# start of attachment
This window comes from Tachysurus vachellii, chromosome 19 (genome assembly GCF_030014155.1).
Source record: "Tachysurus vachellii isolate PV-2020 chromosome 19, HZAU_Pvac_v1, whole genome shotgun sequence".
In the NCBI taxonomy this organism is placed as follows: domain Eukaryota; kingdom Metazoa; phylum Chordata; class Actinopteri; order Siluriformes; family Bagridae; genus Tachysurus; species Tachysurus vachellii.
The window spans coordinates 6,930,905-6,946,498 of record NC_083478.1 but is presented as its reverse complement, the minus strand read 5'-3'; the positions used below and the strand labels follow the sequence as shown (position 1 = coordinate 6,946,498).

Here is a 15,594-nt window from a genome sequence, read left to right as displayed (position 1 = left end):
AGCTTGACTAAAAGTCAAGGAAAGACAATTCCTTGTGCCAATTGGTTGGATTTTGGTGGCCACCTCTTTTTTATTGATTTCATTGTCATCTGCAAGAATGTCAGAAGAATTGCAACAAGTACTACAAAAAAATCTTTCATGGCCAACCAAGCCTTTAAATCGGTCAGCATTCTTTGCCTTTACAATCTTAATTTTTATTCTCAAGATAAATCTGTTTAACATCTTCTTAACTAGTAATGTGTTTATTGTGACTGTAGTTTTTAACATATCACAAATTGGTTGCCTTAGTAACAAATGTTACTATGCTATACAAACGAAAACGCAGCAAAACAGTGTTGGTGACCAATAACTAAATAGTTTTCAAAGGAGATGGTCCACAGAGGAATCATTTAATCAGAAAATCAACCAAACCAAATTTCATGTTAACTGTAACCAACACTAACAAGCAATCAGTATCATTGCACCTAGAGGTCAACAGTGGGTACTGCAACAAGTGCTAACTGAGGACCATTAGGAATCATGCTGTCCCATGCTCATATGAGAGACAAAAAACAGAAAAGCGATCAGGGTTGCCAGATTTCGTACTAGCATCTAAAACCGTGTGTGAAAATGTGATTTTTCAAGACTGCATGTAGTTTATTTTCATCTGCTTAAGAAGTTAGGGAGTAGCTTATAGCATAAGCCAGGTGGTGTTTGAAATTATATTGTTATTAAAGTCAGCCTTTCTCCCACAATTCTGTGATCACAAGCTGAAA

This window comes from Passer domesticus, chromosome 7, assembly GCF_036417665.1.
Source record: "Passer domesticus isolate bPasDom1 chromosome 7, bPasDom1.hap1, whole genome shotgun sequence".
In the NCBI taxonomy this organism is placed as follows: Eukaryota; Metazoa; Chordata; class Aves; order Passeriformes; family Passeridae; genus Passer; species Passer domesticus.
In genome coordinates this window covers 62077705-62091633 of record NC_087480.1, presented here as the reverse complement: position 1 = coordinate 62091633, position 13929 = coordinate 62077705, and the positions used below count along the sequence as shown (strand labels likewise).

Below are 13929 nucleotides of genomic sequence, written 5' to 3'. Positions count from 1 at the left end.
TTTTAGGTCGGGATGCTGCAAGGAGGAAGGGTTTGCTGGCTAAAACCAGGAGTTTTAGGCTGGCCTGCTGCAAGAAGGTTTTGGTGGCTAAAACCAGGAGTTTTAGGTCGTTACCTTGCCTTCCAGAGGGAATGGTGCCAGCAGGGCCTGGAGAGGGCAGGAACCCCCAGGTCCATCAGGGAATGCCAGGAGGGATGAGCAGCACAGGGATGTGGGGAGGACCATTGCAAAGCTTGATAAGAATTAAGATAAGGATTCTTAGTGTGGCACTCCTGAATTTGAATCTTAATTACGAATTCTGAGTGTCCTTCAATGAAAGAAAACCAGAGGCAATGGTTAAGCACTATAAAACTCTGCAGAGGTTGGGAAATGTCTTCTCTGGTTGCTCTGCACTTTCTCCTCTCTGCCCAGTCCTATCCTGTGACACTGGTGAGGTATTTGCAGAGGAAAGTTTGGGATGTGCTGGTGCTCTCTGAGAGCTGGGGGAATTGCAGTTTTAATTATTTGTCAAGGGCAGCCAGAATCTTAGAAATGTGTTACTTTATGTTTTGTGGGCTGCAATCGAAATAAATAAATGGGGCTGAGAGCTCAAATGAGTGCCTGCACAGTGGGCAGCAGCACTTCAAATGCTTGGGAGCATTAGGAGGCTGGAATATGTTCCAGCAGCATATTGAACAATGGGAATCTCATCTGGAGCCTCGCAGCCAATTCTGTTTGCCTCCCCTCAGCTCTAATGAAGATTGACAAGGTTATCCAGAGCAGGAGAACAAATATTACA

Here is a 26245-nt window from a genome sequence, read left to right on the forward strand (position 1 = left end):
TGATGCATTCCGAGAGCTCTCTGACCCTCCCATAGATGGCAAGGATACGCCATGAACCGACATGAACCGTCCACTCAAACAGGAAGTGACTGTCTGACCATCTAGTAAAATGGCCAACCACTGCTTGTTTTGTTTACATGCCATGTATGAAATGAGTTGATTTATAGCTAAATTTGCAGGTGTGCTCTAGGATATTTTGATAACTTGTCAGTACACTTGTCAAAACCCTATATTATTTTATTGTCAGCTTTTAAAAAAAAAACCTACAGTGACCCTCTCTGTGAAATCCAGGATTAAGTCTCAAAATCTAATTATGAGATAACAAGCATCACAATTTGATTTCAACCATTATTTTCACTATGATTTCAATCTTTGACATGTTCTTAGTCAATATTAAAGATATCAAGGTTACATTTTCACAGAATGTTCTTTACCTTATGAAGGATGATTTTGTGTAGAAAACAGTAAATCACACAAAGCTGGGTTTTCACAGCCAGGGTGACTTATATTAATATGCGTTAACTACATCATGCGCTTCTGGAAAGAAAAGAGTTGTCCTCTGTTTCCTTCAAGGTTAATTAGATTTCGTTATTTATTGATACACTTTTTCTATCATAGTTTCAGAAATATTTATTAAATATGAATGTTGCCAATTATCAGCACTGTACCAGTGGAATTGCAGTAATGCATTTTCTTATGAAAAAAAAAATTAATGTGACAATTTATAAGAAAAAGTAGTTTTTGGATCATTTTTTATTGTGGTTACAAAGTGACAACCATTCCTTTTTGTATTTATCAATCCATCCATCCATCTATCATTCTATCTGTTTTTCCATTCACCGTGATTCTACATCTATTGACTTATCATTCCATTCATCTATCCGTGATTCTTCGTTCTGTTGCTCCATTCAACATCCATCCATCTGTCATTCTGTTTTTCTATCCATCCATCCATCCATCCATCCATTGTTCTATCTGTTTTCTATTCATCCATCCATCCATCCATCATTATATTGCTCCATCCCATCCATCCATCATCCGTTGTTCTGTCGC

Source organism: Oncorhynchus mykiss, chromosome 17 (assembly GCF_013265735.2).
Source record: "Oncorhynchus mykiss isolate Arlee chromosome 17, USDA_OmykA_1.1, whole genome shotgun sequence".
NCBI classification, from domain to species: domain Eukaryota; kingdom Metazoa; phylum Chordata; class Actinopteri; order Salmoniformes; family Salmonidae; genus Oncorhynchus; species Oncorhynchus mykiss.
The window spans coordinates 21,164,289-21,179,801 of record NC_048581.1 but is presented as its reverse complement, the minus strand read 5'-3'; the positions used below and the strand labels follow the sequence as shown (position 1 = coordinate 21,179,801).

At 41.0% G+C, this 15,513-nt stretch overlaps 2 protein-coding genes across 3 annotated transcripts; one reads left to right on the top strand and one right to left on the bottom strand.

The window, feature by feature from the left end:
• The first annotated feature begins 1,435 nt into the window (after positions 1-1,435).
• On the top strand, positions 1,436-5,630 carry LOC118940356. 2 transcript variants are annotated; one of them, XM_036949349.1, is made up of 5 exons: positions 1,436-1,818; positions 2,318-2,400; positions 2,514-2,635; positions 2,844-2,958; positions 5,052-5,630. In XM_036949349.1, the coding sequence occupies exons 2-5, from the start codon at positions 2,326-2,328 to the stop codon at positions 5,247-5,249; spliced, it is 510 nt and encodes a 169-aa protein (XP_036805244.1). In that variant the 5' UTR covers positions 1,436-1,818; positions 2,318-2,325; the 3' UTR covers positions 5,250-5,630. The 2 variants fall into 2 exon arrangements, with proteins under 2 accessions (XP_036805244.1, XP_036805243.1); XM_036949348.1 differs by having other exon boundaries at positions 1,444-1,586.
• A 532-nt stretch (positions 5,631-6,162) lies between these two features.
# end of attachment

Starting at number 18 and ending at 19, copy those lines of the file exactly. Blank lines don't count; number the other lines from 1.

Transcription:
The window spans coordinates 21,164,289-21,179,801 of record NC_048581.1 but is presented as its reverse complement, the minus strand read 5'-3'; the positions used below and the strand labels follow the sequence as shown (position 1 = coordinate 21,179,801).

At 41.0% G+C, this 15,513-nt stretch overlaps 2 protein-coding genes across 3 annotated transcripts; one reads left to right on the top strand and one right to left on the bottom strand.